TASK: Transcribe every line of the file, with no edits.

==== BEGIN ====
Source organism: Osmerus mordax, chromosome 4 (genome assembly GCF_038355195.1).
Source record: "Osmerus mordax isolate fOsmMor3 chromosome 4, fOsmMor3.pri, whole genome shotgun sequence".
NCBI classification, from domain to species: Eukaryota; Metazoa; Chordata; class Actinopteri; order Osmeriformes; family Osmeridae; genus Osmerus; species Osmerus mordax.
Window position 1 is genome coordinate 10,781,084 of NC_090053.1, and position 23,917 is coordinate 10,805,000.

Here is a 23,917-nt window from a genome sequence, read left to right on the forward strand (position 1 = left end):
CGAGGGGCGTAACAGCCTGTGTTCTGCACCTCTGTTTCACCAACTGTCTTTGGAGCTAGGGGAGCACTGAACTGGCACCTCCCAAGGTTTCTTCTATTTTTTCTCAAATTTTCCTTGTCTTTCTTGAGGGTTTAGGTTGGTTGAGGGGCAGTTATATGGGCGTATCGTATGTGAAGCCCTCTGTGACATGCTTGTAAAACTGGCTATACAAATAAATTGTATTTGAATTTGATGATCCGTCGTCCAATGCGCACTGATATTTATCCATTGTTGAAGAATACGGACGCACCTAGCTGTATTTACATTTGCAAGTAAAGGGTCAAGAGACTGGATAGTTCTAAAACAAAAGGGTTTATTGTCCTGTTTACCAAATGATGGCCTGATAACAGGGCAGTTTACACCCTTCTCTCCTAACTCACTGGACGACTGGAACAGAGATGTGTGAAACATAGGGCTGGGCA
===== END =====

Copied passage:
Source organism: Osmerus mordax, chromosome 4 (genome assembly GCF_038355195.1).
Source record: "Osmerus mordax isolate fOsmMor3 chromosome 4, fOsmMor3.pri, whole genome shotgun sequence".
NCBI classification, from domain to species: Eukaryota; Metazoa; Chordata; class Actinopteri; order Osmeriformes; family Osmeridae; genus Osmerus; species Osmerus mordax.
Window position 1 is genome coordinate 10,781,084 of NC_090053.1, and position 23,917 is coordinate 10,805,000.

Here is a 23,917-nt window from a genome sequence, read left to right on the forward strand (position 1 = left end):
CGAGGGGCGTAACAGCCTGTGTTCTGCACCTCTGTTTCACCAACTGTCTTTGGAGCTAGGGGAGCACTGAACTGGCACCTCCCAAGGTTTCTTCTATTTTTTCTCAAATTTTCCTTGTCTTTCTTGAGGGTTTAGGTTGGTTGAGGGGCAGTTATATGGGCGTATCGTATGTGAAGCCCTCTGTGACATGCTTGTAAAACTGGCTATACAAATAAATTGTATTTGAATTTGATGATCCGTCGTCCAATGCGCACTGATATTTATCCATTGTTGAAGAATACGGACGCACCTAGCTGTATTTACATTTGCAAGTAAAGGGTCAAGAGACTGGATAGTTCTAAAACAAAAGGGTTTATTGTCCTGTTTACCAAATGATGGCCTGATAACAGGGCAGTTTACACCCTTCTCTCCTAACTCACTGGACGACTGGAACAGAGATGTGTGAAACATAGGGCTGGGCA